Rent Shop Volunteer Join

Q. Who is Mr. Smarty Plants?

A: There are those who suspect Wildflower Center volunteers are the culpable and capable culprits. Yet, others think staff members play some, albeit small, role. You can torture us with your plant questions, but we will never reveal the Green Guru's secret identity.

Help us grow by giving to the Plant Database Fund or by becoming a member

Did you know you can access the Native Plant Information Network with your web-enabled smartphone?

Share

Ask Mr. Smarty Plants

Ask Mr. Smarty Plants is a free service provided by the staff and volunteers at the Lady Bird Johnson Wildflower Center.

Search Smarty Plants
See a list of all Smarty Plants questions

Please forgive us, but Mr. Smarty Plants has been overwhelmed by a flood of mail and must take a break for awhile to catch up. We hope to be accepting new questions again soon. Thank you!

Need help with plant identification, visit the plant identification page.

 
rate this answer
Not Yet Rated

Thursday - January 06, 2011

From: Glenville, PA
Region: Mid-Atlantic
Topic: Propagation, Transplants
Title: Tall Evergreens for Pennsylvania
Answered by: Brigid & Larry Larson

QUESTION:

I want to plant tall evergreen trees that grow really tall in deep shade or that I can plant already fairly large and withstand the shock of planting in a mature state and live in deep shade. I thank you

ANSWER:

Mr. Smarty Plants prefers recommending local native species; these can be reviewed by searching the “recommended species” list that can be found as one of the options on the Wildflower Center page.   You can also narrow the search by selecting State of Pennsylvania, “Tree” as the general appearance, and “Shade – 2 hours or less” as the light requirement.

 When I did this, I found lots of Evergreen options:   six members of the Pinaceae (Pine Family)Pinus resinosa (Norway pine) was mentioned as an ornamental and shade tree.   Picea rubens (Red spruce) was mentioned as an attractive ornamental and  Chamaecyparis thyoides (Atlantic white cedar) was recommended as "hardy as an ornamental" which might indicate the resilience and strength needed for transplantation.  About all we can do is suggest some options, as the field is quite open for evergreens that grow in the shade.  Below are images of likely candidates.

                             
Chamaecyparis thyoides
       Juniperus virginiana             Pinus echinata
White Cedar                          Red Cedar                             Shortleaf Pine

   A connected possibility you mentioned was to transplant a large specimen of your chosen tree.  Depending on what you call “large”, the expense and risk that you take to obtain a mature specimen of the tree likely justifies that planning and carrying out a transplanting may be an event that calls for the professionals!   The Wildflower Center has a list of suppliers that are similarly inclined.  There are quite a number in Pennsylvania, just launch a search for that state. I would expect that suppliers like Edge of the Woods Native Plant Nursery and American Native Nursery, that are 100%  native, and listed as landscape professionals, environmental consultants and as Wildflower Center Associates would be likely candidates to offer you some quality service.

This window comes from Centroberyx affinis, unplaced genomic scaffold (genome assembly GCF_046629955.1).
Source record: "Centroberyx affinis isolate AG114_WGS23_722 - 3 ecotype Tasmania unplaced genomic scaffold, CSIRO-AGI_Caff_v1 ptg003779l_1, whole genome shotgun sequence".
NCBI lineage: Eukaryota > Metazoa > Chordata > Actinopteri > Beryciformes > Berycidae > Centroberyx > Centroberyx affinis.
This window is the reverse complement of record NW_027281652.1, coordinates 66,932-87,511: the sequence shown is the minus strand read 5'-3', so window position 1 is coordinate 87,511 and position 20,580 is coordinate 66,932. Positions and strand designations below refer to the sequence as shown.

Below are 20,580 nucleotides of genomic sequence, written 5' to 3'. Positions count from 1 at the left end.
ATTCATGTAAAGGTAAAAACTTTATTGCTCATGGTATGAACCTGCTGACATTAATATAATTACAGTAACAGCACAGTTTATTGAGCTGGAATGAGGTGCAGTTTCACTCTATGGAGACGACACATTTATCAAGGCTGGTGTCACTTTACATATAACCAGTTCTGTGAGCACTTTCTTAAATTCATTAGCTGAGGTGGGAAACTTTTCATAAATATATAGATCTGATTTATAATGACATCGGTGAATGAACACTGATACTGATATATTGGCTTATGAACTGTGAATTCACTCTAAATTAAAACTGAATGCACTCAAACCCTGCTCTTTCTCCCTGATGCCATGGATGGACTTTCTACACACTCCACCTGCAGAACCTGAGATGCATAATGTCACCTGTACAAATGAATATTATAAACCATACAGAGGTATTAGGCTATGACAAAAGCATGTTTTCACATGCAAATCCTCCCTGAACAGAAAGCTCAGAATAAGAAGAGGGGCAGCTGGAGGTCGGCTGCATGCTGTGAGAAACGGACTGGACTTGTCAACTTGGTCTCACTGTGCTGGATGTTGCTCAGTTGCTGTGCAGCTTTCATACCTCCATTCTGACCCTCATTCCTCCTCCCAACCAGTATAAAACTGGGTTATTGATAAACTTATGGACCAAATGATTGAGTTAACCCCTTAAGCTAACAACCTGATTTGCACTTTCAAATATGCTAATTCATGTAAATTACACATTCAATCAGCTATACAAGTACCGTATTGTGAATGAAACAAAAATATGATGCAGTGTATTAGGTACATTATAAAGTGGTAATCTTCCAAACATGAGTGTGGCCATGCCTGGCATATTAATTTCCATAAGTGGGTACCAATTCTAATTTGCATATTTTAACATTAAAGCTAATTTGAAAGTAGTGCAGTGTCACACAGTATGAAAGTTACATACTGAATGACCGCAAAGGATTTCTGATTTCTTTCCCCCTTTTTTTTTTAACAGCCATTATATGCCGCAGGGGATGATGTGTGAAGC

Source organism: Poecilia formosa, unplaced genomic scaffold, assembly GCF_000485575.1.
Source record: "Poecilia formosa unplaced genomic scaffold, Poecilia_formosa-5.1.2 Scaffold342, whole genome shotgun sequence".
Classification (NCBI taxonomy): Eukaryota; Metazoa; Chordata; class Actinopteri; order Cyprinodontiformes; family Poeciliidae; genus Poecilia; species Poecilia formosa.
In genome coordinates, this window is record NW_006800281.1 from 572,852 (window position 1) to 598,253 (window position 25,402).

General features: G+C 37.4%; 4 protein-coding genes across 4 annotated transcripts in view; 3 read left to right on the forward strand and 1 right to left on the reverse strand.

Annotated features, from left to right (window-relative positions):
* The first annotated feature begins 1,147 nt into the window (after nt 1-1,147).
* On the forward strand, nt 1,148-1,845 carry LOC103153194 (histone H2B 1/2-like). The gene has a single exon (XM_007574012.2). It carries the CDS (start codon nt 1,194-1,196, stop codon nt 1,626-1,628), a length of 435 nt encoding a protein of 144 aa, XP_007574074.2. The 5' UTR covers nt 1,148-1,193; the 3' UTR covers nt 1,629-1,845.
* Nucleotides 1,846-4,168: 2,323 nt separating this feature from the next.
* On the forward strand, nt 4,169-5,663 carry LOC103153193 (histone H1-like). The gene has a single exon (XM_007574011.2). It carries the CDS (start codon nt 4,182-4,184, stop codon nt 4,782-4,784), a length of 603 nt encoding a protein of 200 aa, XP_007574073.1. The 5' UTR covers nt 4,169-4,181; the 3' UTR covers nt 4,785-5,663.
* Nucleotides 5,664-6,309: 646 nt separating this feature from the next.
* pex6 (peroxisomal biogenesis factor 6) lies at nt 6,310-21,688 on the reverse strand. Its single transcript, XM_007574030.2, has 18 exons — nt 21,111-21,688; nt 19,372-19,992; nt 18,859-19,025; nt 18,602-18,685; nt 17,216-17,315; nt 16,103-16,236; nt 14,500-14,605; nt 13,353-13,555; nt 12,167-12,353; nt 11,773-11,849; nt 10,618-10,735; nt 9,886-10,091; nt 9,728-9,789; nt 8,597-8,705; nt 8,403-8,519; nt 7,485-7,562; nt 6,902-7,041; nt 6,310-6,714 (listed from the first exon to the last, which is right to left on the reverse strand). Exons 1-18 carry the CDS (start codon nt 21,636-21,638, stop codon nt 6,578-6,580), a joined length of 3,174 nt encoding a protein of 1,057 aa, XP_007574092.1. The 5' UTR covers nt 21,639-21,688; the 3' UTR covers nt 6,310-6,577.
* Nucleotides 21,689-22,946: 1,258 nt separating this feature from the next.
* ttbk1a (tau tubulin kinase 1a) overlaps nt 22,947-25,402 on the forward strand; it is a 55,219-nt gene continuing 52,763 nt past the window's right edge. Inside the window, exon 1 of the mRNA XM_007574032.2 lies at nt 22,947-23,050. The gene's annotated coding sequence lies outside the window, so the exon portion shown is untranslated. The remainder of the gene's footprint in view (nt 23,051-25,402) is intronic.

More Transplants Questions

Caring for Texas Buckeye in Buda TX
February 07, 2011 - I have a Texas Buckeye that is planted in a moderate amount of shade. It is growing very slowly, and only holds on to it's leaves from late March to August. It has been in the ground for about 4-5 ye...
view the full question and answer

Volunteer bluebonnets in Farmville VA
May 17, 2010 - I have two small Texas bluebonnet plants that came with no instructions as to how to plant them regarding soil or sun. Everything I read has to do with seeds, can you please help me? Thank you.
view the full question and answer

Transplant shock in Vacccinum corymbosum (highbush blueberry)
June 28, 2007 - Blueberry plants - We planted Northland and Blue Crop, 2 of each. All 4 plants have some leaves that are turning brown. This starts at the tip of the leaf, eventually encompasses the entire leaf, a...
view the full question and answer

Planting Texas Mountain Laurel to transplant to Dallas
August 29, 2012 - My daughter would like to incorporate a tree planting ceremony in her wedding in Texas. The seedling would be planted in a pot for a few years and later transplanted in a yard when they buy a home. Wo...
view the full question and answer

Soapberry tree problems in North Richland Hills, TX
September 01, 2010 - We have a small grove of soapberry trees. The city recently reconstructed the street and added a side walk which now sets as close at 1 foot from the nearest tree. Everything seemed fine until they ...
view the full question and answer

Support the Wildflower Center by Donating Online or Becoming a Member today.